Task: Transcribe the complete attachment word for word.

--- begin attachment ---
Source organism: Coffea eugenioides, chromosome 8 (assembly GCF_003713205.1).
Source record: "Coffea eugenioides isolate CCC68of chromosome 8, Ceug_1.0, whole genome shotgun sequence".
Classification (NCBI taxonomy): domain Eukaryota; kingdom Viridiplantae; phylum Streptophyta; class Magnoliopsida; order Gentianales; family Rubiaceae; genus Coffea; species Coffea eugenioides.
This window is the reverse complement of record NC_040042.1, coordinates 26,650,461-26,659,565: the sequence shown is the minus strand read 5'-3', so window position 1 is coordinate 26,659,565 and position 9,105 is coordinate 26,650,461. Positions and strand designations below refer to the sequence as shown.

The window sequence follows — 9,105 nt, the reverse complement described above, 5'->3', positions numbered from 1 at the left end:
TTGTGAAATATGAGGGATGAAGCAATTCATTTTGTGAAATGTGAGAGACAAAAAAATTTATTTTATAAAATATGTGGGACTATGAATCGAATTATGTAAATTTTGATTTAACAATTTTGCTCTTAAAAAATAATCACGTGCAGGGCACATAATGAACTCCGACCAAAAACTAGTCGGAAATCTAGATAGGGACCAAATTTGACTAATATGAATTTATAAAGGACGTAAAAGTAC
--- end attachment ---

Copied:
Source organism: Coffea eugenioides, chromosome 8 (assembly GCF_003713205.1).
Source record: "Coffea eugenioides isolate CCC68of chromosome 8, Ceug_1.0, whole genome shotgun sequence".
Classification (NCBI taxonomy): domain Eukaryota; kingdom Viridiplantae; phylum Streptophyta; class Magnoliopsida; order Gentianales; family Rubiaceae; genus Coffea; species Coffea eugenioides.
This window is the reverse complement of record NC_040042.1, coordinates 26,650,461-26,659,565: the sequence shown is the minus strand read 5'-3', so window position 1 is coordinate 26,659,565 and position 9,105 is coordinate 26,650,461. Positions and strand designations below refer to the sequence as shown.

The window sequence follows — 9,105 nt, the reverse complement described above, 5'->3', positions numbered from 1 at the left end:
TTGTGAAATATGAGGGATGAAGCAATTCATTTTGTGAAATGTGAGAGACAAAAAAATTTATTTTATAAAATATGTGGGACTATGAATCGAATTATGTAAATTTTGATTTAACAATTTTGCTCTTAAAAAATAATCACGTGCAGGGCACATAATGAACTCCGACCAAAAACTAGTCGGAAATCTAGATAGGGACCAAATTTGACTAATATGAATTTATAAAGGACGTAAAAGTAC